Heinz, Staszko, Lamb last 3 at WSOP in Vegas

Associated Press
A dealer arranges chips in preparation for play at the final table of the World Series of Poker, Sunday, Nov. 6, 2011, in Las Vegas. (AP Photo/Julie Jacobson)
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A dealer arranges chips in preparation for play at the final table of the World Series of Poker, Sunday, …

LAS VEGAS (AP) — Three card professionals from Germany, the Czech Republic and Las Vegas will finish a marathon battle for $8.72 million after battling through a gauntlet on Sunday at the final table of the World Series of Poker main event.

Matt Giannetti, 26, of Las Vegas, called an all-in bet from 26-year-old poker professional Ben Lamb with pocket jacks, finding himself a 2-1 favorite when Lamb revealed an ace-seven. But Lamb hit a flush on the turn to win the hand and leave Giannetti with fewer than seven minimum bets.

Giannetti doubled to 14.4 million through Martin Staszko, but lost the last of his chips to Lamb after Lamb crushed his ace-high with an unnecessary four of a kind, matching his pocket kings with two on the flop.

"When you get close to something you dreamed about and you don't get it, it sucks," Giannetti said.

Lamb said the final hand played itself.

"There was really no thought there besides, 'I have kings, let's do this,'" Lamb said.

Lamb, Staszko and Pius Heinz are guaranteed $4 million each and will settle the title on Tuesday, with the action playing out nearly live on ESPN, with just enough of a delay to guarantee that the players won't be able to see each other's hands.

Heinz — who started the day seventh in chips and went to the first break in ninth — ended the night with 52.4 percent of the chips in play. He added to his stack during each two hour level, picking off opponents and catching some cards to help his cause.

"At the first hand when I sat down, I was really nervous," said Heinz. But then, he decided he was just going to play as well as he could with the chips he had.

It worked.

Heinz eliminated two opponents and got Irish player Eoghan O'Dea to ship him most of his chips as he spiraled from a second place final table start to a sixth place finish worth $1.7 million.

"He (Heinz) came in with guns blazing," said Sam Holden, who was eliminated in ninth place.

Heinz and O'Dea tangled during one hand with more than 44 million in chips at stake, with Heinz shoving all-in over O'Dea's river bet of 8.2 million chips. O'Dea folded an ace-high. Heinz won the hand with pocket queens.

"Yeah, it probably killed me a bit," O'Dea said.

Five rapid-fire eliminations — including two players bounced on consecutive hands — brought the World Series of Poker one bust away from the Tuesday night showdown.

O'Dea was followed by 26-year-old Las Vegas professional Phil Collins, who moved in against chip leader Heinz with an ace-seven but found Heinz with pocket nines. Collins won $2.3 million for fifth place.

"I'm happy with the money, but not with the result," said Collins, who started the day fourth in chips.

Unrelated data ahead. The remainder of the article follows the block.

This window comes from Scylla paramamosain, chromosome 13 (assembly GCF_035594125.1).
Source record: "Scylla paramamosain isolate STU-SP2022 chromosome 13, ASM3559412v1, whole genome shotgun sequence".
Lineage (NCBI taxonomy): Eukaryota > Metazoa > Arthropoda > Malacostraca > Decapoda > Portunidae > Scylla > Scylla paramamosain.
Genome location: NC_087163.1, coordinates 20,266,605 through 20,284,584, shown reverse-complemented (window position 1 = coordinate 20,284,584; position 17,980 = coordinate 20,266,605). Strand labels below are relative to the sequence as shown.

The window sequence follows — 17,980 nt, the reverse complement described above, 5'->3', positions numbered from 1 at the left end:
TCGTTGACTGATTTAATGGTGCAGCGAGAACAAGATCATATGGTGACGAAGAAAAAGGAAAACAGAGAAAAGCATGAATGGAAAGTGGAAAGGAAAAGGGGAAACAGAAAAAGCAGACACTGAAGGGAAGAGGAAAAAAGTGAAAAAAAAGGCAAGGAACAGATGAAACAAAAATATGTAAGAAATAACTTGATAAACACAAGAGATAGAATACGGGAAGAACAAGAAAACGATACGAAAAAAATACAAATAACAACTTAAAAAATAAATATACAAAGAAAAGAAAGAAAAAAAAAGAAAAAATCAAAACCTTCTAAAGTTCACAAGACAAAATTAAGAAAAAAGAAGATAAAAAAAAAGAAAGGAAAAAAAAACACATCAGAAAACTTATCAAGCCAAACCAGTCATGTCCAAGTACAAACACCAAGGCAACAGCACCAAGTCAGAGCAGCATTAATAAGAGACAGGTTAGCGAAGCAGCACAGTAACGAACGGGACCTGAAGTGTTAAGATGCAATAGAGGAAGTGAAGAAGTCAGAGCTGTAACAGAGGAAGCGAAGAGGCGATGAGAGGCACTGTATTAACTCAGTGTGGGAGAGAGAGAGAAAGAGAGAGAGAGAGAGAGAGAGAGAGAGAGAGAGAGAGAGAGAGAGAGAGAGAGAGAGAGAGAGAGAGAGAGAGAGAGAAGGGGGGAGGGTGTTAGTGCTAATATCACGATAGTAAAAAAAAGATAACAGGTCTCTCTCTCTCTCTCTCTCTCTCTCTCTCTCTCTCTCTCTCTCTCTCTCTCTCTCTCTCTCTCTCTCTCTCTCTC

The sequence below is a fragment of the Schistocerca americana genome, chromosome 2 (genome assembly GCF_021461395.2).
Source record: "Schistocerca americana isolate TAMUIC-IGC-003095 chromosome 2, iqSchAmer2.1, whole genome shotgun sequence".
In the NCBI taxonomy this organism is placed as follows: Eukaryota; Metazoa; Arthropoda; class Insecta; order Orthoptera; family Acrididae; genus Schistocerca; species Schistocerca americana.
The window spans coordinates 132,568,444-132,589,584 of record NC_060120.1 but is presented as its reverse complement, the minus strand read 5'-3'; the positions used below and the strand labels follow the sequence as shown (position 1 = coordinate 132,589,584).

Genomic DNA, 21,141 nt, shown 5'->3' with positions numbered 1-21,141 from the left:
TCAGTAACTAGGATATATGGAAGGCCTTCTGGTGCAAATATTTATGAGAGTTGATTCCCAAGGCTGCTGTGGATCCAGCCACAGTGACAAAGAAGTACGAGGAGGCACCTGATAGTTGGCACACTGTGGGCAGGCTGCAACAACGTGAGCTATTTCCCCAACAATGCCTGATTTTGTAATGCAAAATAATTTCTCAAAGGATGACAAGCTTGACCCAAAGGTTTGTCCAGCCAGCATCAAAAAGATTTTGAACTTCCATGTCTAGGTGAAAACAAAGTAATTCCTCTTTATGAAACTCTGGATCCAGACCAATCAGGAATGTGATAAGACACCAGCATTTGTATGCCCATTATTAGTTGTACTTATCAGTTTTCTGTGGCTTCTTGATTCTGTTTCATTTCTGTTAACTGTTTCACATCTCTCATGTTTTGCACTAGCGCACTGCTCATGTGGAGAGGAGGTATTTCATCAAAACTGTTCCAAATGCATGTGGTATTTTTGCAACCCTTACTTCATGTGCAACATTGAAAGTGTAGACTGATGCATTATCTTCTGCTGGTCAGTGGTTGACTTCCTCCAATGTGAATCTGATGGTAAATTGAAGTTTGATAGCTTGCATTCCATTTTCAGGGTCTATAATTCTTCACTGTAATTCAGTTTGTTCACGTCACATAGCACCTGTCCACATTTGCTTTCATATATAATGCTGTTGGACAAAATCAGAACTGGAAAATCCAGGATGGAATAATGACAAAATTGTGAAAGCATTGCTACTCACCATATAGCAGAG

Badih Bounahra, a 49-year-old grocery wholesaler from Belize, finished seventh after gambling the last of his chips with an ace-five and losing to Staszko. He earned $1.31 million

His ouster came just after Anton Makiievskyi was eliminated in eighth and Holden went out in ninth place, and just before Collins risked his tournament life and doubled his stack through Lamb.

"I don't know what happened," Makiievskyi said. "I don't know how I'll feel like in an hour."

Giannetti, who won a World Poker Tour tournament in Malta, quietly doubled his stack over the first 4½ hours of play, picking off chips from Heinz and pushing into second in chips.

But the cards were cruel to him on several hands, turning around plays where he had the best chance to win into hands that cost him chips.

Giannetti said he wanted to win the title, saying the $3 million for fourth place was no consolation.

"Who won fourth place last year?" Giannetti said, adding nobody remembers.

The nine players from seven countries started play Sunday in Las Vegas before a raucous casino crowd and more watching nearly live on TV.

Machines filled the air with smoke around the massive set. Skimpily-dressed girls fired T-shirts through air launchers into the crowd. Family and friends of the players waved flags, wore wigs and battled with dueling chants.

Makiievskyi said it was distracting.

"I don't think it affected my play but I don't like it," he said. "It sometimes was too loud during the game."

Nobody was eliminated in the first 2 1/2 hours, before a break. Levels went up every two hours, making each players' chips worth a little bit less in the game.

The players returned to the table after 3 1/2 months of reflection and study. They are the top finishers from a field of 6,865 entrants who started in the tournament in July.

Millions are at stake, but the chips in play won't have any direct monetary value. Each player already staked $10,000 to get into the tournament in July. A player must lose all his chips to be eliminated from the tournament, but must win all the chips in play to win.

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Oskar Garcia can be reached at http://twitter.com/oskargarcia

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